Sun, May 14, 2017 - Page 16 News List

Apple gives US$200m for phone glass

LOOKING FORWARD:The investment in Corning points to a partnership between the two companies to develop other, unforeseen uses for the glass, a consultant said

NY Times News Service, SAN FRANCISCO

Apple Inc is seeding the next generation of US-made glass for its iPhones and iPads, and its investments might have the side benefit of helping the company win favor in Washington.

Apple on Friday announced that it was giving US$200 million to Corning Inc, which makes the tough, scratch-resistant face for every iPhone and iPad, to support the glass maker’s efforts to develop and build more sophisticated products at its factory in Harrodsburg, Kentucky.

Corning has made the glass for every iPhone since the original 10 years ago.

Apple’s investment, the first from the technology giant’s US$1 billion fund to promote advanced US manufacturing, would help Corning develop thinner, more versatile glass for iPhones as well as other product lines that Apple is exploring, such as screens for self-driving cars and augmented reality glasses.

The move goes beyond Apple’s traditional practice of subsidizing suppliers, said Tim Bajarin, president of the technology consulting firm Creative Strategies.

“I would see this more as an Apple-Corning partnership to flesh out what other kinds of things you would use glass for,” he said. “They are literally thinking about stuff you and I aren’t thinking about yet.”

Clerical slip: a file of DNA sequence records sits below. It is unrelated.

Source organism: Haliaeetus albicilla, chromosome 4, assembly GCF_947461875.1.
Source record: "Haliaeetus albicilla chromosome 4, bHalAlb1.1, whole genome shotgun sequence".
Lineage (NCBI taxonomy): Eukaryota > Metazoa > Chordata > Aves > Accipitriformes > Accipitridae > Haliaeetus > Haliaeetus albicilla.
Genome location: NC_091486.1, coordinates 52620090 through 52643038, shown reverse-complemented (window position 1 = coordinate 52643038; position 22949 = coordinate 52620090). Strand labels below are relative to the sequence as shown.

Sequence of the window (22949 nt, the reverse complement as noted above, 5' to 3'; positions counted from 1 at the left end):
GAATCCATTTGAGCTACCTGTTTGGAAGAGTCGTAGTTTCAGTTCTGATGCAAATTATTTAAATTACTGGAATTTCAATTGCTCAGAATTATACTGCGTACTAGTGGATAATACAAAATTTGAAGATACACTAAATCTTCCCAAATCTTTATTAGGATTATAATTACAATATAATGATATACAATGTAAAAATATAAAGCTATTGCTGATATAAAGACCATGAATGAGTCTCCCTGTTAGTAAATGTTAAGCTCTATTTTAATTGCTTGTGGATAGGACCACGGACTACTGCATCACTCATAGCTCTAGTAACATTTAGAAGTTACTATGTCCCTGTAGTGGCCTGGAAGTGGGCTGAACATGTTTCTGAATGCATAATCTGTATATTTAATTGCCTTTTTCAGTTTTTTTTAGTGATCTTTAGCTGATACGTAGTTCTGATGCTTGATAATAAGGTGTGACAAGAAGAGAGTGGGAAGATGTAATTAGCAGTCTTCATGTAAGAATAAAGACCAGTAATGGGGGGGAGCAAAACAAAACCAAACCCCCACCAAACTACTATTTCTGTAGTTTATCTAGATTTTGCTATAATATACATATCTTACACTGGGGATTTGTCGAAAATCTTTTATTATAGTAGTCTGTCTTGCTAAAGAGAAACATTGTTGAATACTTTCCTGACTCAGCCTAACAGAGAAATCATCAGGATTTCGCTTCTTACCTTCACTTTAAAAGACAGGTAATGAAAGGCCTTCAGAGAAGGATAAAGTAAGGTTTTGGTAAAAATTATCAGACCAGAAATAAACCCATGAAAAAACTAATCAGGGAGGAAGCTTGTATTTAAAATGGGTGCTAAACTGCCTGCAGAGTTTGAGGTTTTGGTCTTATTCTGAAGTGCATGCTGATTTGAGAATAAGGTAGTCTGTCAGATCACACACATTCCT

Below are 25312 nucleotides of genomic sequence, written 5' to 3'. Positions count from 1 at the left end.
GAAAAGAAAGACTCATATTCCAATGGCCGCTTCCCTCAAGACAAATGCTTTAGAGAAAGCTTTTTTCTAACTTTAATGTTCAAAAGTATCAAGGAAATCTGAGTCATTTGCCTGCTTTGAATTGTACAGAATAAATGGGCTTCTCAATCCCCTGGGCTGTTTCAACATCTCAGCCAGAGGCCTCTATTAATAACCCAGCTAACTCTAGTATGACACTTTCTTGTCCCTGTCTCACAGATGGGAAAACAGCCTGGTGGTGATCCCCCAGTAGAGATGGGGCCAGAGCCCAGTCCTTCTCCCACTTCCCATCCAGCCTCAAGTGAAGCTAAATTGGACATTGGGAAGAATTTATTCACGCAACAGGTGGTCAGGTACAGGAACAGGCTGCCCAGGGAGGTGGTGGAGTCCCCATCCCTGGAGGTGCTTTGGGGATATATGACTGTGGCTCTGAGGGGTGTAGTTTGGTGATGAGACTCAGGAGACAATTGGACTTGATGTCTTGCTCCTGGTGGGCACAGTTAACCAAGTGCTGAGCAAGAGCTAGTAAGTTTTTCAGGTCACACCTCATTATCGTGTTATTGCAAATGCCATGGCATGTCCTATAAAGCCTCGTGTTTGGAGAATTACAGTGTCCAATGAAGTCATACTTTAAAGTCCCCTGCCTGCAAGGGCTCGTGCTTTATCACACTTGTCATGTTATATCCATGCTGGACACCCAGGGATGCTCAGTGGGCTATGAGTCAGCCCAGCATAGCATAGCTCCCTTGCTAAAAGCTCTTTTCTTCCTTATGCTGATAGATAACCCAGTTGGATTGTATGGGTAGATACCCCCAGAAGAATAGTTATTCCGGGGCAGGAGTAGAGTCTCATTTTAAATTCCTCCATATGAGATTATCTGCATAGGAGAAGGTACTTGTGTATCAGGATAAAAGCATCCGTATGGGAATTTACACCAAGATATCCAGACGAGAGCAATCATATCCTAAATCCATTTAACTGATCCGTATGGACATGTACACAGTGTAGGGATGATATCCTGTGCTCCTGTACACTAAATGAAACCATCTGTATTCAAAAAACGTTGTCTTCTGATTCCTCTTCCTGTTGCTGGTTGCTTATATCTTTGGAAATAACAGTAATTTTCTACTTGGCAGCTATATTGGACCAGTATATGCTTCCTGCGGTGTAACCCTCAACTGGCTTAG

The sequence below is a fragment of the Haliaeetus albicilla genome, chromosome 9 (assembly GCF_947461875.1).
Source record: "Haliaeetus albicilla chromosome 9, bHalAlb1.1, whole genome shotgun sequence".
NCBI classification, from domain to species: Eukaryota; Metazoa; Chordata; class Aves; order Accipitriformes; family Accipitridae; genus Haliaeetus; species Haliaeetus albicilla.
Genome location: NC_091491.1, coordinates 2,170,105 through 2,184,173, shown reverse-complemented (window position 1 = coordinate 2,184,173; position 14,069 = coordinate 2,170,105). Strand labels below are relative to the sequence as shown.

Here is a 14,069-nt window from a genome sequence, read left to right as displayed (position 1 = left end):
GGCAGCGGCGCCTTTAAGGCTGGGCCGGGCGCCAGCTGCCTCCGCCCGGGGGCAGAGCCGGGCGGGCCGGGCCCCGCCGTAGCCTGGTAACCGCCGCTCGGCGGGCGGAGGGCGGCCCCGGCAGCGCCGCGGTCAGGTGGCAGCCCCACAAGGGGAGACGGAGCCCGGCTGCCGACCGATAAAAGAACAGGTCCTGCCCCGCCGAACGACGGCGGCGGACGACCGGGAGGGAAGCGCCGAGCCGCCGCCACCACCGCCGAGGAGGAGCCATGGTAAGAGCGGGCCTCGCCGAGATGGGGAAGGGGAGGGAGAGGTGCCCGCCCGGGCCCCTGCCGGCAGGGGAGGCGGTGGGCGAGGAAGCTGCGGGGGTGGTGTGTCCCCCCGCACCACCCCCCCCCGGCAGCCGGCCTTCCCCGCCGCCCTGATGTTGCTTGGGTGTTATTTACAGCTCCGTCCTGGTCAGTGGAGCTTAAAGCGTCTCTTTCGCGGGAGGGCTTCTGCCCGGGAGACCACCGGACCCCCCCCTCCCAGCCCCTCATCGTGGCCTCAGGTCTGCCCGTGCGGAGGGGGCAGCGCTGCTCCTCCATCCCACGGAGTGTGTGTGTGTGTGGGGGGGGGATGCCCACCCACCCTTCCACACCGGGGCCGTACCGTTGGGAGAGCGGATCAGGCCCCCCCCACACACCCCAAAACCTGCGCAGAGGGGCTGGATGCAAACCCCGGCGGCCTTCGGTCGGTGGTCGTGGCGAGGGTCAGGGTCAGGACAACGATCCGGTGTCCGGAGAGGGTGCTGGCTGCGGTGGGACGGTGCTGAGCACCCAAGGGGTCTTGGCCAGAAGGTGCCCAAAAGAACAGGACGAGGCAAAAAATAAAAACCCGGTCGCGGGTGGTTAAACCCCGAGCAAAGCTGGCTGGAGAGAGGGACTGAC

The investment is also a goodwill gesture toward Republicans, including US President Donald Trump, who has criticized Apple for building its iPhones in China, and Senate Majority Leader Mitch McConnell, who represents Kentucky.

Apple said it spent US$50 billion last year with US suppliers, although it manufactures just one product line, the nearly obsolete Mac Pro, in the US.

Apple has accumulated more cash than any other company in the US — US$257 billion as of April 1 — and virtually all of it is stashed untaxed in foreign bank accounts.

Apple chief executive officer Tim Cook has repeatedly complained that US taxes are too high and has vowed not to bring the cash home until taxes are cut.

Last month, Trump sketched out a plan to slash overall corporate tax rates and perhaps offer companies a special break for bringing back profits held overseas.

Underscoring the political implications of the Apple-Corning deal, McConnell joined executives from the two companies at the formal announcement at the 65-year-old plant on Friday afternoon.

“Like millions of people around the world, the last thing I look at at night and the first thing I look at in the morning is my iPhone,” McConnell said. “Unlike millions of people around the world, I think of Harrodsburg, Kentucky, and this amazing Gorilla Glass that you guys make here.”

McConnell said there was a lot that Congress could do to help Corning and Apple be even more successful.

“We are going to try, through comprehensive tax reform, to make both of these corporations be in a better position to compete with other companies in other countries,” he said.

Apple chief operating officer Jeff Williams said that when Apple founder Steve Jobs showed a prototype of the first iPhone on stage in 2007, it had a hard plastic face.

Jobs complained that it scratched too easily in his pocket and ordered Williams to replace it with scratch-proof, shatter-resistant glass by the time the phone went on sale six months later.

Such glass did not exist except in the lab, but Corning scrambled to get it into production.

“It all happened here in Harrodsburg, and Apple owes you a big thank you,” Williams told the assembled workers.

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